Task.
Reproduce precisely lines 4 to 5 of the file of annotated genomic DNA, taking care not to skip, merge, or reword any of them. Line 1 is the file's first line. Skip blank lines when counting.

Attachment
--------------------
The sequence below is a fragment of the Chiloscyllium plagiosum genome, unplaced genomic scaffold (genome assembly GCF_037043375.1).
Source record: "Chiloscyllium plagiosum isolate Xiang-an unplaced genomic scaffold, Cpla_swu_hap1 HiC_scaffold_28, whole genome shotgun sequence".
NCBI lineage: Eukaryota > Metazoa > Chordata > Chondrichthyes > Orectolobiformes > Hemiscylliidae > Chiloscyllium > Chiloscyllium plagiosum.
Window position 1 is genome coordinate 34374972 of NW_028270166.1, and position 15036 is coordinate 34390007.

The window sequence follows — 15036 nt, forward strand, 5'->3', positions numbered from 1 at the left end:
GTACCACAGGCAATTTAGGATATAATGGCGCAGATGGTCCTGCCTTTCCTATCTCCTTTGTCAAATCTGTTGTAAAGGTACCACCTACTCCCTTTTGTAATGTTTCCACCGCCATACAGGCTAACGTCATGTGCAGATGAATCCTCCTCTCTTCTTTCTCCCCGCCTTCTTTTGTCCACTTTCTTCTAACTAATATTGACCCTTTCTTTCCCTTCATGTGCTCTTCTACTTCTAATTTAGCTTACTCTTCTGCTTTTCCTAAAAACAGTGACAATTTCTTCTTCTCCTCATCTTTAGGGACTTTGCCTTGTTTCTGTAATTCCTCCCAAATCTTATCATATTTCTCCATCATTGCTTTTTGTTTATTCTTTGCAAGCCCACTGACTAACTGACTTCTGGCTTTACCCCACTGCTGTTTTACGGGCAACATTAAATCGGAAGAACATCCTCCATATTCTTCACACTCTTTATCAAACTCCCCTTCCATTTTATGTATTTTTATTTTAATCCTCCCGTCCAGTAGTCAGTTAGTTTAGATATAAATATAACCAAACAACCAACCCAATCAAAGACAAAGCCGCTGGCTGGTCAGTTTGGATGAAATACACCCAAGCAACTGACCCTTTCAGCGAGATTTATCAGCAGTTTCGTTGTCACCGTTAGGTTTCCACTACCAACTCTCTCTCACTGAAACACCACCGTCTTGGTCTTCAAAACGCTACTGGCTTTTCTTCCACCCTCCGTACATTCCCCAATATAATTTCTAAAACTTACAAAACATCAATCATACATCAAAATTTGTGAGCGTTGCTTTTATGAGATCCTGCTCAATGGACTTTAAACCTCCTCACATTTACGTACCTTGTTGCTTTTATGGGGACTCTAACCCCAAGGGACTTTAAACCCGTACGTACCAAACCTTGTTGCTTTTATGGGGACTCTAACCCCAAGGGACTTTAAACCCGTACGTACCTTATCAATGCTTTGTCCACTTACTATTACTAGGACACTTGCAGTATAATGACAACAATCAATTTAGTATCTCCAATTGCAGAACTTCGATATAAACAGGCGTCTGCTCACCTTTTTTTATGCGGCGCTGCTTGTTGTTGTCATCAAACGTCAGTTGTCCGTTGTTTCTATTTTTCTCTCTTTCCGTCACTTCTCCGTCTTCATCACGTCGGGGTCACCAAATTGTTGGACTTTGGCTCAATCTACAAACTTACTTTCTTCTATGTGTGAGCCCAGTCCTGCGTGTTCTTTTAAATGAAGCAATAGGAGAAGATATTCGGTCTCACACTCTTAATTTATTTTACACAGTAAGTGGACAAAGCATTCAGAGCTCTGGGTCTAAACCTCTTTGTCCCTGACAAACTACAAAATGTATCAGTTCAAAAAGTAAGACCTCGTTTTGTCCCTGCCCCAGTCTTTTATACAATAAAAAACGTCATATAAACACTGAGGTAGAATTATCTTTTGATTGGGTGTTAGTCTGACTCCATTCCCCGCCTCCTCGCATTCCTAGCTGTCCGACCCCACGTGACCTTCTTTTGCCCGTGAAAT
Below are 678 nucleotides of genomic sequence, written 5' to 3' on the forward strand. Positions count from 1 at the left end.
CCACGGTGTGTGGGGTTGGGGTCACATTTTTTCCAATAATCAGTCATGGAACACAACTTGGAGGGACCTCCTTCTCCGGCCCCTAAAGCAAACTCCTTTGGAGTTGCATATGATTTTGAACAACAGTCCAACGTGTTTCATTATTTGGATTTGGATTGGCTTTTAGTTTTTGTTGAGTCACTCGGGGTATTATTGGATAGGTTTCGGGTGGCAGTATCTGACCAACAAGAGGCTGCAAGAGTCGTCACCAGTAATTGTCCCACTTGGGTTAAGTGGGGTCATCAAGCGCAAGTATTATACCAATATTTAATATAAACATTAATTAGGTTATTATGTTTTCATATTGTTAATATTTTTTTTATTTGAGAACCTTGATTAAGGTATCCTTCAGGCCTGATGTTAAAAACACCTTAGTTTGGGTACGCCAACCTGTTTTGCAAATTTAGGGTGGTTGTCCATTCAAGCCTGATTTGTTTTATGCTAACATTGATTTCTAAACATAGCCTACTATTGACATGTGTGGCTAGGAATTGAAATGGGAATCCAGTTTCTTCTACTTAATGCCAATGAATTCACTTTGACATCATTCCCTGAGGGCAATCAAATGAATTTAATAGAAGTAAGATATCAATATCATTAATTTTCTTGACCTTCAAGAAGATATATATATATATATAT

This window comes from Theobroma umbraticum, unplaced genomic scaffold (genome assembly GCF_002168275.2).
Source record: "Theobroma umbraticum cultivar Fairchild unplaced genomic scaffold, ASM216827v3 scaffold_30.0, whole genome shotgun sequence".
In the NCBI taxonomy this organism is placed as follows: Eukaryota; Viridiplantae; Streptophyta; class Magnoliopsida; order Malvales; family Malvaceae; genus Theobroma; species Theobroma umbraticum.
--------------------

Window position 1 is genome coordinate 34374972 of NW_028270166.1, and position 15036 is coordinate 34390007.

The window sequence follows — 15036 nt, forward strand, 5'->3', positions numbered from 1 at the left end: